Improving the built environment: how to tackle vacant and derelict buildings

a derelict ruined building with pigeons perched on

by Laura Dobie

As the built environment plays an important role in creating a sense of place and community identity, vacant and derelict buildings can have a damaging effect on local areas, hampering regeneration efforts. They create a sense of neglect in neighbourhoods and communities, and, if located in prominent areas, can have a considerable negative effect on surrounding households, businesses and amenities. In response to recent interest in articles on regeneration and derelict buildings on our database, we look back at our research briefing, Tackling the issue of vacant and derelict buildings, which explores different ways of addressing this built environment challenge.

Why buildings become vacant

There are numerous reasons why buildings become vacant, including problems with letting or leasing a building due to a lack of demand from prospective occupiers, and delays or difficulties in obtaining funds to renovate a building to bring it back into use.

Different approaches

Finding uses for empty buildings is a challenge which requires a degree of creativity and entrepreneurial expertise. English Heritage identified a range of temporary uses in their 2011 report, Vacant historic buildings: an owner’s guide to temporary uses, maintenance and mothballing, including:

  • Residential accommodation;
  • Retail, including charity and popup shops;
  • Community activities, such as exhibition spaces and information points;
  • Craft studios and workshops;
  • Art exhibitions, performances, hospitality and events;
  • Storage;
  • Filming.

Keeping buildings in use in this way can restore confidence to remaining businesses and attract visitors. Further benefits of temporary uses include:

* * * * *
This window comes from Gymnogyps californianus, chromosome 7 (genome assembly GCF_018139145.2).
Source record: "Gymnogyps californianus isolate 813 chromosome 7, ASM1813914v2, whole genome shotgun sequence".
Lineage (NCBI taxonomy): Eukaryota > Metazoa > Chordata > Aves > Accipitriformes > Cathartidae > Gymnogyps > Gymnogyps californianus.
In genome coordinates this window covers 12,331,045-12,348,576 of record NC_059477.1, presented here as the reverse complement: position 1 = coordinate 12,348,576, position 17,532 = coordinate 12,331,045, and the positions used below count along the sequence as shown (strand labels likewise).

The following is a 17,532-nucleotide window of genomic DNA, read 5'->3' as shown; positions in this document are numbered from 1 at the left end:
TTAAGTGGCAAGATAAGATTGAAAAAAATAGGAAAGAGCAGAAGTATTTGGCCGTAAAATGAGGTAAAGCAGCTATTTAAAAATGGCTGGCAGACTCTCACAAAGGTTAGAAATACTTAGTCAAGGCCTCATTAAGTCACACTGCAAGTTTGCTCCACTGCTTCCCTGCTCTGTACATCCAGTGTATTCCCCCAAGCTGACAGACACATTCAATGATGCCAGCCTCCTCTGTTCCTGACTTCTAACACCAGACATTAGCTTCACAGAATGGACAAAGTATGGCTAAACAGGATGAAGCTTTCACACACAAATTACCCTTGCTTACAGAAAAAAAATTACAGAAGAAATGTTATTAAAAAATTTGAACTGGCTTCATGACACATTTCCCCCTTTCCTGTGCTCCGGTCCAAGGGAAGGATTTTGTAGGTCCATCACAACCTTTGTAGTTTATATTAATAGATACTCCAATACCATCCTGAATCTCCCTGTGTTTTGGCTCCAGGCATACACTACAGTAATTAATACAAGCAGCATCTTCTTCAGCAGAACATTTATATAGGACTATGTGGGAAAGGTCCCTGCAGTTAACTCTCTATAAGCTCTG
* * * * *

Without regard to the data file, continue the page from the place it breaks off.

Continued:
• Improved security;
  • Reduced risk of decay;
  • Increased chances of a sustainable use;
  • Reduced costs.

Legislative powers in local areas

Local authorities in England and Wales have the power to take over the management of long-term empty housing and let homes out. Scottish councils, on the other hand, do not. However, the Scottish Government, in its consultation on the Community Empowerment and Renewal Bill (which closed on 24th January 2014), included proposals for improved powers for local authorities to recover the costs of dealing with dangerous and defective buildings.


 

Further reading  (please note you may need to be a member to view these resources)

The Meanwhile Foundation promotes ‘meanwhile use’ as a means of supporting regeneration. It makes the case to the property industry of the benefits of temporary use projects, and facilitates meanwhile use by entering into tenancies on behalf of those interested in temporary uses.

Canopy Housing Project, Leeds. A self-help, community housing project which renovates derelict and empty houses to create decent, affordable housing for people who are homeless or in housing need.

PopUp Britain aims to match emerging businesses looking for an outlet with empty shops that are in need of attention. Its flagship popup store in Richmond opened in July 2013. It moved out of Richmond after six successful months and it has since opened stores in other locations.

The Portal in Govan, Glasgow has successfully transformed a strip of six formerly derelict shops into a community arts venue. It won the Best Practice in Creative Regeneration prize in the 2013 SURF Awards.

In September 2013, Fife Council launched a clampdown on derelict buildings, with a range of initiatives such as a council-run vacant property grant scheme to help owners attract potential tenants or help tenants make improvements to buildings.

You can request a copy of Tackling the issue of vacant and derelict buildings and our other research briefings here.

2 thoughts on “Improving the built environment: how to tackle vacant and derelict buildings

  1. Pingback: Rebuilding a community without bringing down the house: an alternative to demolishing ‘sink estates’ | The Knowledge Exchange Blog

  2. Pingback: Counting down to 2015 … a year in policy (part 2) | The Knowledge Exchange Blog

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